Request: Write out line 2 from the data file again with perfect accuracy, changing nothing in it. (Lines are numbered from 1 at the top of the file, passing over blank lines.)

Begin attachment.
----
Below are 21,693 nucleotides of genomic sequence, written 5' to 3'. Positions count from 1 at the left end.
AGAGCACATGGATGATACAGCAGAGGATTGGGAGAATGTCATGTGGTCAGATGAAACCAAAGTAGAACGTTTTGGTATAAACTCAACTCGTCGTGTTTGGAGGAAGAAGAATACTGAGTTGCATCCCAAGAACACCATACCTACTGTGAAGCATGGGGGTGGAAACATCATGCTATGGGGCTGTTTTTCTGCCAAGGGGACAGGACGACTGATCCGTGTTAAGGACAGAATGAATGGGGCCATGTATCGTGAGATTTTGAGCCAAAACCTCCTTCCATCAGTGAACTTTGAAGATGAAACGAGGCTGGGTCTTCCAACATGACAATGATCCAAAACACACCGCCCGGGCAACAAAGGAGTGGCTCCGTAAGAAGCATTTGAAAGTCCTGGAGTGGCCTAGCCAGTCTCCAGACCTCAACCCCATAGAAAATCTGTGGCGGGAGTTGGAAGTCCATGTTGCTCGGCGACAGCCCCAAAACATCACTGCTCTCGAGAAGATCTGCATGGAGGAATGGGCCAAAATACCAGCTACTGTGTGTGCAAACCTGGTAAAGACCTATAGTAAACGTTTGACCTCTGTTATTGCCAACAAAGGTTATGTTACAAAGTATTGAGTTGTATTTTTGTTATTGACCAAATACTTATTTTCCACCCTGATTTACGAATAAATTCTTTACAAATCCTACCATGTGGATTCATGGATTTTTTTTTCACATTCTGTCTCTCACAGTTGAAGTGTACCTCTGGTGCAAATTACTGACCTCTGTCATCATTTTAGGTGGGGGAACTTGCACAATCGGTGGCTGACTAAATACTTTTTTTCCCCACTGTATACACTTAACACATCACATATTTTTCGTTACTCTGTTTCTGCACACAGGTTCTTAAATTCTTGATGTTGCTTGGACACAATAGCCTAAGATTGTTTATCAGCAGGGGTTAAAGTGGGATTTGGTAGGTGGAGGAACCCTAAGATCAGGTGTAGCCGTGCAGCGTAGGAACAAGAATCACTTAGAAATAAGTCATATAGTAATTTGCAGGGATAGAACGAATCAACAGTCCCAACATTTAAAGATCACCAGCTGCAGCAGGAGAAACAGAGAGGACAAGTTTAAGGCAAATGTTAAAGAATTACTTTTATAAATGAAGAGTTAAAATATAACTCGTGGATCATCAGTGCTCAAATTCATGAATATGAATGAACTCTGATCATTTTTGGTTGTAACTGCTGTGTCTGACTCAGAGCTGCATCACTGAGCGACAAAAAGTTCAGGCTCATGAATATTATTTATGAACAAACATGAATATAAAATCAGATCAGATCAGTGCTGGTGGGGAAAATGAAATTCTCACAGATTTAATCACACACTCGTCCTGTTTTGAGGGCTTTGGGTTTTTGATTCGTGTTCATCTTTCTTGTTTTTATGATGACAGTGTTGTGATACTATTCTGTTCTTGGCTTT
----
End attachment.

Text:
AGAGCACATGGATGATACAGCAGAGGATTGGGAGAATGTCATGTGGTCAGATGAAACCAAAGTAGAACGTTTTGGTATAAACTCAACTCGTCGTGTTTGGAGGAAGAAGAATACTGAGTTGCATCCCAAGAACACCATACCTACTGTGAAGCATGGGGGTGGAAACATCATGCTATGGGGCTGTTTTTCTGCCAAGGGGACAGGACGACTGATCCGTGTTAAGGACAGAATGAATGGGGCCATGTATCGTGAGATTTTGAGCCAAAACCTCCTTCCATCAGTGAACTTTGAAGATGAAACGAGGCTGGGTCTTCCAACATGACAATGATCCAAAACACACCGCCCGGGCAACAAAGGAGTGGCTCCGTAAGAAGCATTTGAAAGTCCTGGAGTGGCCTAGCCAGTCTCCAGACCTCAACCCCATAGAAAATCTGTGGCGGGAGTTGGAAGTCCATGTTGCTCGGCGACAGCCCCAAAACATCACTGCTCTCGAGAAGATCTGCATGGAGGAATGGGCCAAAATACCAGCTACTGTGTGTGCAAACCTGGTAAAGACCTATAGTAAACGTTTGACCTCTGTTATTGCCAACAAAGGTTATGTTACAAAGTATTGAGTTGTATTTTTGTTATTGACCAAATACTTATTTTCCACCCTGATTTACGAATAAATTCTTTACAAATCCTACCATGTGGATTCATGGATTTTTTTTTCACATTCTGTCTCTCACAGTTGAAGTGTACCTCTGGTGCAAATTACTGACCTCTGTCATCATTTTAGGTGGGGGAACTTGCACAATCGGTGGCTGACTAAATACTTTTTTTCCCCACTGTATACACTTAACACATCACATATTTTTCGTTACTCTGTTTCTGCACACAGGTTCTTAAATTCTTGATGTTGCTTGGACACAATAGCCTAAGATTGTTTATCAGCAGGGGTTAAAGTGGGATTTGGTAGGTGGAGGAACCCTAAGATCAGGTGTAGCCGTGCAGCGTAGGAACAAGAATCACTTAGAAATAAGTCATATAGTAATTTGCAGGGATAGAACGAATCAACAGTCCCAACATTTAAAGATCACCAGCTGCAGCAGGAGAAACAGAGAGGACAAGTTTAAGGCAAATGTTAAAGAATTACTTTTATAAATGAAGAGTTAAAATATAACTCGTGGATCATCAGTGCTCAAATTCATGAATATGAATGAACTCTGATCATTTTTGGTTGTAACTGCTGTGTCTGACTCAGAGCTGCATCACTGAGCGACAAAAAGTTCAGGCTCATGAATATTATTTATGAACAAACATGAATATAAAATCAGATCAGATCAGTGCTGGTGGGGAAAATGAAATTCTCACAGATTTAATCACACACTCGTCCTGTTTTGAGGGCTTTGGGTTTTTGATTCGTGTTCATCTTTCTTGTTTTTATGATGACAGTGTTGTGATACTATTCTGTTCTTGGCTTT